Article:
Text that says September is National Gum Care Month with photo of man flossing

September is National Gum Care Month

September is here, which means welcoming the beginning of autumn, cooler weather, and most importantly in dentistry, National Gum Care Month! You probably already know the importance of good oral health, but you may not know how to give your gums the best care or how to identify the signs and symptoms of gum disease.

Know Your Gum Diseases

There are two types of gum disease: gingivitis and periodontitis. Gingivitis occurs when plaque builds up and causes gum inflammation and bleeding. Of the two types of gum disease, gingivitis is less severe, and gum disease will start here and progress into periodontitis if left untreated. At the gingivitis stage, it is simple enough to treat and reverse the damage, which is why it is important to keep up with your regular dental cleaning appointments so that your dentist can catch it early.

Periodontitis, the secondary stage of gum disease, happens when tartar accumulates around the gumline and causes the formation of pockets around the teeth. These gum pockets allow bacteria and plaque to spread, destroying the tissues that keep your teeth secure in your mouth. With advanced periodontitis, you can lose your teeth. It’s the number one cause of adult tooth loss, so stopping gum disease in its tracks before it gets to this point is essential!

According to the CDC, gum diseases are more likely to affect certain demographics. The most at-risk groups are men, senior adults, and people living below the federal poverty line or who did not graduate from high school. Women experiencing hormonal changes such as pregnancy—or even simply using the birth control pill—have increased risk as well. Finally, genetics can also play a role. If your family is prone to dental problems, chances are you will be too.

Graphic of surprised woman and list of symptoms of unhealthy gums that is pulled from article

Healthy or Unhealthy?

Look in the mirror—are your gums healthy? Healthy gums should be pink, firm, and not have any bleeding or swelling when you floss or brush your teeth. Unhealthy gums are likely to have some or all of these symptoms:

If you notice any of these worrying signs, make an appointment with your dentist right away.

Preventing Periodontal Woes

By now, you probably know the drill (pun intended) if you’ve been listening to your dentist, but it bears repeating: brushing, flossing, and regular dental visits are the most important habits you can have to maintain good oral hygiene! These are especially important if you have a family history of poor dental health.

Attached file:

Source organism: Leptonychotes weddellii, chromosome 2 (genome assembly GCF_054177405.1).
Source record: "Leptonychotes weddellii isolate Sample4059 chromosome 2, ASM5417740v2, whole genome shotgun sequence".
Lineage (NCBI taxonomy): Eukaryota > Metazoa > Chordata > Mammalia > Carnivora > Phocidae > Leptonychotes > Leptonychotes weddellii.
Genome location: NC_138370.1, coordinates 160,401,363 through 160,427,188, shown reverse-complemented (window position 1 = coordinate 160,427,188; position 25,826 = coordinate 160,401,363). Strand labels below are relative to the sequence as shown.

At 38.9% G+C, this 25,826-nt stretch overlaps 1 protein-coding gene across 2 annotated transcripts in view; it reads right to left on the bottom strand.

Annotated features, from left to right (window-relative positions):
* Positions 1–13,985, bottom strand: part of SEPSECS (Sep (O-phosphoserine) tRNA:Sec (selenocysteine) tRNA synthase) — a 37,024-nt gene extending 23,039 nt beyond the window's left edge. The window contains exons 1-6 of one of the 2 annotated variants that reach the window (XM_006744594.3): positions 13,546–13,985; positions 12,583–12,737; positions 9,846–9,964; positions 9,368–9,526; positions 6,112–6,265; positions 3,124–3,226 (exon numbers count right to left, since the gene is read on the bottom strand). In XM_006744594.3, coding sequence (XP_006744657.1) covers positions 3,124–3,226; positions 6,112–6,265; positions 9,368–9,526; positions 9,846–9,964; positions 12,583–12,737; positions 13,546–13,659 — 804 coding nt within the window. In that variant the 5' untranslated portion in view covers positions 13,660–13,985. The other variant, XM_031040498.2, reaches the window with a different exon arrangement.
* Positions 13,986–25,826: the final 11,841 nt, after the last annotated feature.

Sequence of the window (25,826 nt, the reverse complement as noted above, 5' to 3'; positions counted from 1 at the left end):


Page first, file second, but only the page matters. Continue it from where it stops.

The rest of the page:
Curbing some of your bad habits can help prevent gum disease. Smoking or not getting enough nutrients in your diet contribute to gum disease and dental deterioration. Brushing your teeth too aggressively or with a toothbrush with firm bristles can damage gums and cause the appearance of gingivitis. Also, be sure to replace your toothbrush or electric toothbrush head once every three months so bristles don’t become too worn to scrub off plaque and massage your gums.

Mouthwashes are an optional step, but these can be a good idea if you are genetically prone to gum disease or have higher-risk habits that you are unwilling or unable to give up. They can reduce the plaque that contributes to gum disease and provide bonuses like whitening teeth and/or freshening breath. There are also mouth rinses that help with dry mouth, and dry mouth can also be a factor in gum disease.

Knowledge is power! Now that you are armed with information, you can create healthy habits that last well beyond September and into the rest of your life.

Smith Valley Smiles

2311 Highway 208
Smith, NV 89430
Phone: 775-465-2388

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Blue mouthwash in a bottle and blue toothbrush with text: Mouthwash: Friend or Foe?

Mouthwash: Friend or Foe?

Every dentist will tell you that it is necessary to brush and floss your teeth to maintain your oral health, but what about using mouthwash? Is it an essential part of your dental routine, a neutral addition, or actively harmful? While there isn’t a dental consensus about the necessity of mouthwash, there are certain facts that can help you decide whether it is right for you.

Ingredients Matter

Mouthwashes are not one-size-fits-all, and the ingredients and effects vary. However, according to the ADA, there are two distinct varieties: cosmetic and therapeutic.

Cosmetic mouthwashes are solely used to provide a fresh, clean feeling and to temporarily minimize bad breath for several hours. If you are only looking to use a mouthwash to improve your oral health, these types of mouthwashes are unnecessary.

Therapeutic mouthwashes, on the other hand, have more varied ingredients and can provide a number of benefits including the reduction of bad breath, gum disease, and tooth decay. They can also whiten teeth and decrease pain.

Here are the most common mouthwash active ingredients to remember and the function of each:

  • Fluoride: strengthens enamel, cavity prevention
  • Chlorhexidine: treats and prevents gingivitis, prevents the buildup of plaque, and lowers the chance of getting dry socket after a tooth extraction (can cause staining)
  • Peroxide: whitens surface of teeth, kills germs
  • Xylitol: dry mouth relief
  • Lidocaine: local anesthetic that provides temporary pain relief
  • Cetylpyridinium chloride: kills bacteria that can cause bad breath